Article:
What a difference a fortnight makes.
On March 13, the Sharks went into the last game of their homestand having set an NHL record with three consecutive third-period comeback victories. Two of these comebacks even happened against probable playoff teams.
When they started the game that afternoon with a 2-0 lead over the Florida Panthers, the problems of their slow starts appeared to be in the rear-view mirror. Then they seemed to be headed for an early exit to the season.
Florida came back with a goal in all three remaining periods—including the short overtime—to win the game. The Sharks' poor finish was followed by the team falling in a 3-0 deficit against rival Anaheim the very next day (a game they lost 4-2) and their worst loss of the season (an 8-2 debacle in Dallas) just two days after that.
The Sharks continued the pattern of poor starts by falling into a 2-0 deficit in the first five games of the road trip, losing all five. It was the first time this team lost five games in a row in regulation for every player on the roster except veterans Evgeni Nabokov and Patrick Marleau.
More to the point—in the NHL's ridiculous method of tracking standings, at least—they were behind Phoenix for the division lead: San Jose was one point back but with two fewer games played, or a half-game ahead by the standards of a more rational sport. Phoenix also led in the first tie-break, wins.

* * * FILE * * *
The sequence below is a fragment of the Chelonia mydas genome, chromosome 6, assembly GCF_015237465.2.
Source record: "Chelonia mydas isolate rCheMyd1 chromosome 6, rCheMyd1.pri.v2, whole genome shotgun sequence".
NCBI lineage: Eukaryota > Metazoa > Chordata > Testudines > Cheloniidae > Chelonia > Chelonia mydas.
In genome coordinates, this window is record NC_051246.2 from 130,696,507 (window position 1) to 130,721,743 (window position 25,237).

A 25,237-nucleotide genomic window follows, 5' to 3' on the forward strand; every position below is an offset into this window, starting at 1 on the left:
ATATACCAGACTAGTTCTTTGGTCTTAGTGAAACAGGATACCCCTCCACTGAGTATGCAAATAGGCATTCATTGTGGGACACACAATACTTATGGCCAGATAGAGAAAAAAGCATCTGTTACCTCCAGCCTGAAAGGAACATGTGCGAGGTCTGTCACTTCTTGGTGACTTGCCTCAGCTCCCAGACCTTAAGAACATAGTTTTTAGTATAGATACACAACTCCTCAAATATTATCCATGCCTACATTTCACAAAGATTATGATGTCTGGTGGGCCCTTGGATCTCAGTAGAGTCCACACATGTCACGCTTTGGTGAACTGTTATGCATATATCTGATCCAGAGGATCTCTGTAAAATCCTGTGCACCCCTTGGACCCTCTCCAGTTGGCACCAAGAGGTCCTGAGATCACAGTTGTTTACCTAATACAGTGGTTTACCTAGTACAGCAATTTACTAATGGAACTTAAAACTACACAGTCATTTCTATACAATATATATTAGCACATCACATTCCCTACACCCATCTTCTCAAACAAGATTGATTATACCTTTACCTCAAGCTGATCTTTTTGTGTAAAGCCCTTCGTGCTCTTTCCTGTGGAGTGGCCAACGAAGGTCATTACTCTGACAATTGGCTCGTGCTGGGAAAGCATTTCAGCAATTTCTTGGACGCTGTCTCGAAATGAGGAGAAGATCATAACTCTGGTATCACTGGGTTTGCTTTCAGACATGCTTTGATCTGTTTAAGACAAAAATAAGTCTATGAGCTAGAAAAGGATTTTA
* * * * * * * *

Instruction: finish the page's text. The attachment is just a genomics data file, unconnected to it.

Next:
Along the way, the Sharks were losing to sub-standard competition, including the worst team in the league. Only one of the six opponents, the Vancouver Canucks, is currently in the playoff picture; only one other team, the Calgary Flames, has any real chance of getting in.
During the stretch, San Jose gave up a whopping 27 goals and scored just 12. The Sharks' power play was two for its last 20 chances, and gave up exactly as many shorthanded goals in that span.
Even two of the Sharks' season-long unbeaten streaks—when Marleau, Dany Heatley and Joe Thornton combine on a goal and when the Sharks get into more than one fight—were broken.
Ironically, the Sharks were never out-shot during the stretch, and even the trademark giveaways that kill the team did not appear to be problems on the stat sheet. However, the Sharks' turnovers always seemed to be more costly than those of their opponents.
More telling was that San Jose was out-hit the first four times in the six-game streak, and the Sharks' opponents blocked more shots in every game. In the last two, the opposition outworked the Sharks to the tune of a whopping 46-10 edge in this ultimate indicator of how much a team is willing to sacrifice to succeed.
It is these willpower issues that have brought about early playoff departures for San Jose in the past four seasons. It may be better the Sharks have these struggles now, but they did struggle in February and/or March in all four of those seasons, too.
The Sharks had one more chance to keep the road trip from being a complete failure Tuesday night in Minnesota. To read a recap of how they fared against former assistant coach Brad Richards' Wild and get a preview of Thursday's game against Dallas, please visit Shark-Infested Blogger.